In this YA novel, a teenage girl struggles to find her place after the tragic death of her brother.
Rosegaard is a hardworking, outdoorsy eighth-grader who enjoys living on her
father’s ranch in rural Montana and tending to the animals. She can ride a
horse and skin a rabbit and looks forward to her annual family antelope-hunting
trip. Starting a new school year, however, is particularly difficult for her
now, as her popular older brother, Sunny, recently died in a car accident, and her
mother has been living in a psychiatric treatment facility ever since. Karla’s
father decides it would be good for his daughter to have a woman around the
house, so he invites his old elementary school teacher, Sister Marianpaula, to
live with them for a month while she writes a book about her life. Karla is concerned,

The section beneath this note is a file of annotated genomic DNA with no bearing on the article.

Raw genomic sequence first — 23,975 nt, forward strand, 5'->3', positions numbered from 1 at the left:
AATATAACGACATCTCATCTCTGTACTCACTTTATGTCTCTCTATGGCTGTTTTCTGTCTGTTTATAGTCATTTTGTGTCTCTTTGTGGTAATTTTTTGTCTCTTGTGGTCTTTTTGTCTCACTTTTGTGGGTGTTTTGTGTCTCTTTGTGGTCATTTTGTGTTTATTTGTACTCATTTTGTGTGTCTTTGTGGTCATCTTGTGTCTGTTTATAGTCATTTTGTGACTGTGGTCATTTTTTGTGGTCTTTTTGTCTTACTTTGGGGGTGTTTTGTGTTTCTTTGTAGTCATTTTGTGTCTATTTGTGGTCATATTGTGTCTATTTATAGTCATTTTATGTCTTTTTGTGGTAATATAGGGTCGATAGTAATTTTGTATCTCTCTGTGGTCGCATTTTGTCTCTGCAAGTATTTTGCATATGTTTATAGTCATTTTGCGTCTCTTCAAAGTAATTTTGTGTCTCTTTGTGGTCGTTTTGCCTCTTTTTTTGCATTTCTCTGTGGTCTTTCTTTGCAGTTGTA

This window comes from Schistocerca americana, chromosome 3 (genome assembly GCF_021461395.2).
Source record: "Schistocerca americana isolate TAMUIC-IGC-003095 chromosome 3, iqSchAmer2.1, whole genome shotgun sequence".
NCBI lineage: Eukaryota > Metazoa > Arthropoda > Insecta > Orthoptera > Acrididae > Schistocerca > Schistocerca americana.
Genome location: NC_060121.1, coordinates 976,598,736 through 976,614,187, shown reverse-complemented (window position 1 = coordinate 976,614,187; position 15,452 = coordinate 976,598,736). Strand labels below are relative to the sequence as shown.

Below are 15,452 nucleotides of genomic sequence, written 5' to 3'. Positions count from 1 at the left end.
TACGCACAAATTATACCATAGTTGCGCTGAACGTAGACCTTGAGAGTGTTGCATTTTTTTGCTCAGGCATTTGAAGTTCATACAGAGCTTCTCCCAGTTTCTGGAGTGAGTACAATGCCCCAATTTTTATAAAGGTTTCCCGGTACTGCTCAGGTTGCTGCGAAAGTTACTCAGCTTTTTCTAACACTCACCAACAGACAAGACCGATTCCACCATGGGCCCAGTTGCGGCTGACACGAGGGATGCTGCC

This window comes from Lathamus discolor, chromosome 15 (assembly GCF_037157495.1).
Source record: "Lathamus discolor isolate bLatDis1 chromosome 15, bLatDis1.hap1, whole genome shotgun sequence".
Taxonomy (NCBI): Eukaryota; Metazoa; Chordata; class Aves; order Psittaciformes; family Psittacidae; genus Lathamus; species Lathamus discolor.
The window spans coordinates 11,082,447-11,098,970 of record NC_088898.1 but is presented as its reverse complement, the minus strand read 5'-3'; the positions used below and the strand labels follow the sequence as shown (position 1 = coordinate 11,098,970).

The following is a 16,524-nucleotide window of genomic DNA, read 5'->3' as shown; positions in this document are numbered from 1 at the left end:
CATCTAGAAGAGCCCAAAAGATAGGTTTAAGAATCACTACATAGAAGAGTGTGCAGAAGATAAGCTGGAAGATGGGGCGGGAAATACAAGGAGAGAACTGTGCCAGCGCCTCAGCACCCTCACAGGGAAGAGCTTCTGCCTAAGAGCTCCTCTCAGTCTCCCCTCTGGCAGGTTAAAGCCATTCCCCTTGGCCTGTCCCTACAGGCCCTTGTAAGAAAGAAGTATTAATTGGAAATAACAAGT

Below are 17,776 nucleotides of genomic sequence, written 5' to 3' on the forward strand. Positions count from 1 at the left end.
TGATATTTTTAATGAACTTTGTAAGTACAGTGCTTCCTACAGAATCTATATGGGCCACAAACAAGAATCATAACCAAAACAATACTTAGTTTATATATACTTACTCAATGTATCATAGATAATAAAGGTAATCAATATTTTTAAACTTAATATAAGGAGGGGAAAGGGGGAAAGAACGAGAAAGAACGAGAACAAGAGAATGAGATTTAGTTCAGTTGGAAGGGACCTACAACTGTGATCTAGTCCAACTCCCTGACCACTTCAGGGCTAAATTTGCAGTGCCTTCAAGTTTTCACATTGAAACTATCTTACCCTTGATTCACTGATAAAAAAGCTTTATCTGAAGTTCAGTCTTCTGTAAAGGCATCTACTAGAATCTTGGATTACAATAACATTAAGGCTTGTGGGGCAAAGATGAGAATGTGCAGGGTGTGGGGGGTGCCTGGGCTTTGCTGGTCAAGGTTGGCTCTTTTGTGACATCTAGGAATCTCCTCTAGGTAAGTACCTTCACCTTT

though, about Marianpaula’s seemingly scattered thoughts, her delusions of
grandeur, and her tendency to speak in several distinctly different voices.
After Karla’s school counselor notes that her houseguest is likely suffering
from psychosis (and possibly not taking her medication), Karla sympathizes and
decides to help her with her memoir. Marianpaula’s presence in the household
brings about poignant conversations between Karla and her dad, and the young
girl soon learns the truth about her mother. Elliott (Blood Fiction,
2017, etc.) depicts her story’s majestic, bucolic setting through the use of
lush imagery and
sentimental descriptions of day-to-day ranch duties (“She
curried [her horse’s] rich chestnut coat till her arms ached, till his coat
reflected the late September sun like a copper penny”). She has a particularly
strong handle on the sporadic voices of Marianpaula, a complicated character
who jumps between several different personas but still comes across as
one multifaceted being. Readers will begin to understand her more deeply as
Karla records the woman’s tangential storytelling and tries to draw connections
between her countless life experiences. Karla is a strong female lead, and her
dedication to her goal of a successful hunt using her mother’s rifle—is refreshing.
tale of love and acceptance recommended for readers who enjoy the great
outdoors and complex character relationships.